Well-run experiments can provide much better information about what does—or does not—work over crunching data, Guryan continued. This is because they compare different treatment groups with counterfactuals—or what was expected to happen had there not been an intervention.

Finally, he underscores that generating research opportunities through collaboration ensures that districts are interested in what is being studied and the findings direct a spotlight on what can be done.

“Collaborating means that policymakers find out about it and use it right away,” Guryan said.

Highlights of IPR Research Projects with CPS

Check & Connect

To shed light on factors that influence truancy, Guryan is leading a team of researchers in an ongoing implementation and evaluation of a program called Check & Connect. It matches students with adult mentors in an effort to increase school attendance and student engagement.

Jon Guryan
Jonathan Guryan

Check & Connect is motivated by findings that show a strong relationship with a pro-social adult helps to shield children from school failure—something that many children, particularly those growing up in distressed family and community environments, often lack. More than 3,000 students in 24 Chicago public schools are involved in  the study, with close to 500 students receiving the intervention. The program involves mentoring, monitoring, and enhancing communication between school and home. Its potential spillover effects on peers of students in the program will also be measured by looking at outcomes for the more than 6,000 control students at schools where the intervention is not being implemented.

Addressing 'Mismatch' for Low-Achieving High School Students

By the time they reach high school, many low-achieving students in distressed communities have been written off. They can be as many as four to seven years behind their grade level, particularly in math. Guryan and his colleagues, including Ludwig, at the Urban Education Lab, housed at the University of Chicago, are working on a new intervention that addresses this problem of “mismatch” for those performing below their current grade level. During 2012-13, the research team carried out a rigorous randomized controlled trial of “math tutoring on steroids,” two-on-one math instruction for an hour each school day. The study involved 106 ninth- and tenth-grade boys at Harper High School in Chicago, which serves mostly low-income students. The tutoring helps the students catch up to their grade level and re-engage in their classes, thereby increasing their chances of graduating. In addition, students also took part in the B.A.M. (Becoming A Man) program, a sociocognitive-skills intervention developed by the Chicago nonprofit organization Youth Guidance. The results from the pilot study will be released soon, but they are promising enough that in fall 2013 the team implemented a large-scale study of the two interventions in 21 Chicago public high schools. In this study, the researchers are seeking to disentangle how each intervention component affects student outcomes, generating better understanding of potential policies and how to better inform future scale-ups.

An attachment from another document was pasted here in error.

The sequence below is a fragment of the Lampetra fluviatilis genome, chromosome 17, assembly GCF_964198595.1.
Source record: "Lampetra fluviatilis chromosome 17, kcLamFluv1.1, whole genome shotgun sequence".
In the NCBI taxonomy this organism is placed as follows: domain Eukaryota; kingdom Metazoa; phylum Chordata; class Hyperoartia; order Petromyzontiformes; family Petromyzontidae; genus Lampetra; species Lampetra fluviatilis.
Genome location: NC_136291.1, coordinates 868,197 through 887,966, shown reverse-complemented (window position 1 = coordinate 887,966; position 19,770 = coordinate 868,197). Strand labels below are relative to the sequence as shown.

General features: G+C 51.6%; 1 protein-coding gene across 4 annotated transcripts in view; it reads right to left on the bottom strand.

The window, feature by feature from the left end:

Small High Schools

Schanzenbach is part of a team that evaluated the performance of the CPS small high schools initiative, using a quasi-experimental design. Using data from the Consortium on Chicago School Research, Schanzenbach and her colleagues analyzed student enrollment patterns and test scores for students entering high school at one of 22 new small schools, comparing them with their eighth-grade classmates who did not attend small schools. Their findings add evidence to the growing consensus that small schools improve academic achievement but do not raise standardized test scores, and that educational interventions aimed at older students are more effective at improving their noncognitive skills than their cognitive skills. The research was conducted with Amy Claessens of the University of Chicago and Lisa Barrow of the Federal Reserve.